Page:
A sidelong glance that, in response, gets Francois concentrating on waffle and the obligatory finishing off of, sufficiently hungry. If the question had been an ambush, then the Frenchman isn't going in for the kill. Maybe it hadn't. Maybe it had been just a question, debriefing and information sharing as if making victims of Team Charlie would reunite them in the same kind of sense he'd gotten when Cat had sent a message his way. He eventually makes eye contact in return and nods at that, confirmation of speculation. Anyone can speculate. It doesn't not make sense.

"I suspect that they had to act fast on current information," he says, dismissing shared exclusion, once another bite's been taken. "It happens. And yes. Oui. I was told what happened. You are surprised?"

A moment is required for proper consideration of that question. It's a sensible one, bumps awkwardly into Teo's understanding of the world as it's been wrought by overlapping decades of experience. "Sometimes Catherine is… cagey?

"I act faster than a lot of the people I know. It was an option she chose not to take." Teo's answer is forthright. He raises his shoulders slightly, a shrug that's partly helpless in the face of the lawyeress' personality particulars, and partly self-deprecating, largely impersonal. It doesn't not make sense, she wouldn't invite him along. Many of his relationships seems to built on a 'need to know' basis, lately.

He drags his boots forward, slow but gamely, under the slim-boned shadow of a gingko tree. His brow furrows, and he tries to remember how Chesterfield had phrased her text message. "I answered to check if Cat and her team were all right, medically, but I didn't ask what intel she'd based her conclusion on. You think there was something to it?"

He got halfway through a half before the waffle is being enveloped in the greasy paper, the Frenchman focused enough to keep his fingers clean, even with the awkwardness behind the left set of them. "Je ne sais pas."

Accelerating a few steps to fidget trash into the gaping, tied up end of shiny black trashbags huddled like oversized insect eggs on the side of the road. His heel makes half a C in the dirty snow on the pavement as he shifts, facing Teo as he steps backwards a few feet. "But if it was a theory and only speculation, I thought it strange to include in a quick update, that is all.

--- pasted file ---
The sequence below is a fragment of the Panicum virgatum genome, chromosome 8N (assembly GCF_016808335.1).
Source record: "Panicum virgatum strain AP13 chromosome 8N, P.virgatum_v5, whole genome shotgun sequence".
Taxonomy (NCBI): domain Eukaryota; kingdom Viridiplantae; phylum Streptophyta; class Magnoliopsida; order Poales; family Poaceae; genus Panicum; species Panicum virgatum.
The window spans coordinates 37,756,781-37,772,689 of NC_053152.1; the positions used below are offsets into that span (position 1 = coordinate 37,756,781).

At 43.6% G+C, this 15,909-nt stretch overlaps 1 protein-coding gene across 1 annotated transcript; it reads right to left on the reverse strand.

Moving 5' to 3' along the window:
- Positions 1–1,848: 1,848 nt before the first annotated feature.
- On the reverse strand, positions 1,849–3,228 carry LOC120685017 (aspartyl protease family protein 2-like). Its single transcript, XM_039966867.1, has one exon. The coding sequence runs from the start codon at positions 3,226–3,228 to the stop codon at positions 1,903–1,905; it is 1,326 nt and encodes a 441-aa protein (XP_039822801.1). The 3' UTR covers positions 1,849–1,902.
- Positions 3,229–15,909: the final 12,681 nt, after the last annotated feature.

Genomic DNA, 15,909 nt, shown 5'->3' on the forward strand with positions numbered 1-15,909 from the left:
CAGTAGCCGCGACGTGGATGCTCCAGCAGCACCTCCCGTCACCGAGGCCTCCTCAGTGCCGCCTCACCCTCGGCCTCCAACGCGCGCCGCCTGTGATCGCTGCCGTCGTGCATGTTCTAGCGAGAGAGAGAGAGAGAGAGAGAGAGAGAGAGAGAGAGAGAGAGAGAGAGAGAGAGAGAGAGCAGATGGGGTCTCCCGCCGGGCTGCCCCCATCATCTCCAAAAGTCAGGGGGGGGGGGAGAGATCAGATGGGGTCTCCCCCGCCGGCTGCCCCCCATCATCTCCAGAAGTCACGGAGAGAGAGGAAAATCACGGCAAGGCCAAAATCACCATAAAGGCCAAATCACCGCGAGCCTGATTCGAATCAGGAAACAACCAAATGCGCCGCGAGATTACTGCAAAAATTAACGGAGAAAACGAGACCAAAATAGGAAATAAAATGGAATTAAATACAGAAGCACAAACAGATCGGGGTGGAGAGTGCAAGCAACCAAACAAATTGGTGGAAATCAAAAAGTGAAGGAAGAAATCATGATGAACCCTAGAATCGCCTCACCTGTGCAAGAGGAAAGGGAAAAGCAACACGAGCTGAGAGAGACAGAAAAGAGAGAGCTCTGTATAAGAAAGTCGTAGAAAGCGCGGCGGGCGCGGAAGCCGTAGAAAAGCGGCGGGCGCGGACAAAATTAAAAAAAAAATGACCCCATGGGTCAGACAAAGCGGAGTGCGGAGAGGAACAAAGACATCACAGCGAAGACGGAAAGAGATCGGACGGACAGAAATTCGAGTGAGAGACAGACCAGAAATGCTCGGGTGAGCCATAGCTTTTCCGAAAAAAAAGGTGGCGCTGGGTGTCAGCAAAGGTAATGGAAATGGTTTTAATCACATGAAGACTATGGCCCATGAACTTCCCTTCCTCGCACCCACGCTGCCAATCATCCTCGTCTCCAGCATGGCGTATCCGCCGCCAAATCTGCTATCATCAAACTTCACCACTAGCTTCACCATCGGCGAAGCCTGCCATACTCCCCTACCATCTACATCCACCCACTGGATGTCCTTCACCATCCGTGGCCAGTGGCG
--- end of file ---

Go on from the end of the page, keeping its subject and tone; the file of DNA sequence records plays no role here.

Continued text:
"And I was surprised too." He smiles, quickly, before he steps aside and reaches out a hand to take back Teo's. "We did not get along very well, towards the end."

Holding haaands with a boy in public. How much Teodoro has grown over the past few weeks! Or, you know, having one dead ankle is his excuse and it's sad that he still needs excuses, but not as sad as not, and maybe better than actually having a good excuse. He cants a brief glance at the sky, which is so hard and bright that one might think that Earth's stratosphere had ditched the blue frequency of light in exchange for a permanent clarity of white.

Cold as ass, too. He looks back down again, stubbornly pushes the weather out of his mind. Francois said they could go back in, but that seems cowardly, suddenly. "I'll text her about how she got that impression, if you aren't going to. I wasn't paying as much attention as I fucking should have. There's this other lead, but I don't know for sure that it'll pan out: some" sociopaths, of Abby's erstwhile kidnappers, former slaveholders, " criminals I know think that Kozlow can be bought, so there's some remote chance we could lead him to think we would play ball.

"Feng's this other motherfucker you should know about. Flippy ninja Chinese guy, with a hard-on for Eth— who wants to kill Ethan," Teo says, navigating awkwardly around probable disparities in slang. You know.

Sometimes Francois is sort of old, though you'd never think to look at him whether naked o. Rebalancing, verbally this time, he exudes a huff of condensed breath through his teeth and continues. "And maybe for the rest of us, I'm not sure what's going on there. He almost killed Deckard with five gallons of gasoline and a lighter, once, and he found the Garden by himself. 'S the reason the safehouse feels like it's emptier than it ought to be, eighty percent of the time. I think I might ha—"

And Francois' hand slips free of Teo's, and at the exact same moment, he'd disappeared from the Sicilian's side. There's no explanation other than Francois wants to go this way now — and apparently, this way is up towards one of the homes they cross by, some 1800s thing of brown brick and grey granite. Black iron follows up the grey steps, towards the painted double-doors, beside blank eyed windows with empty windows boxes beneath them. Three storeys up, it slots snugly between its neighbours like a book on a shelf.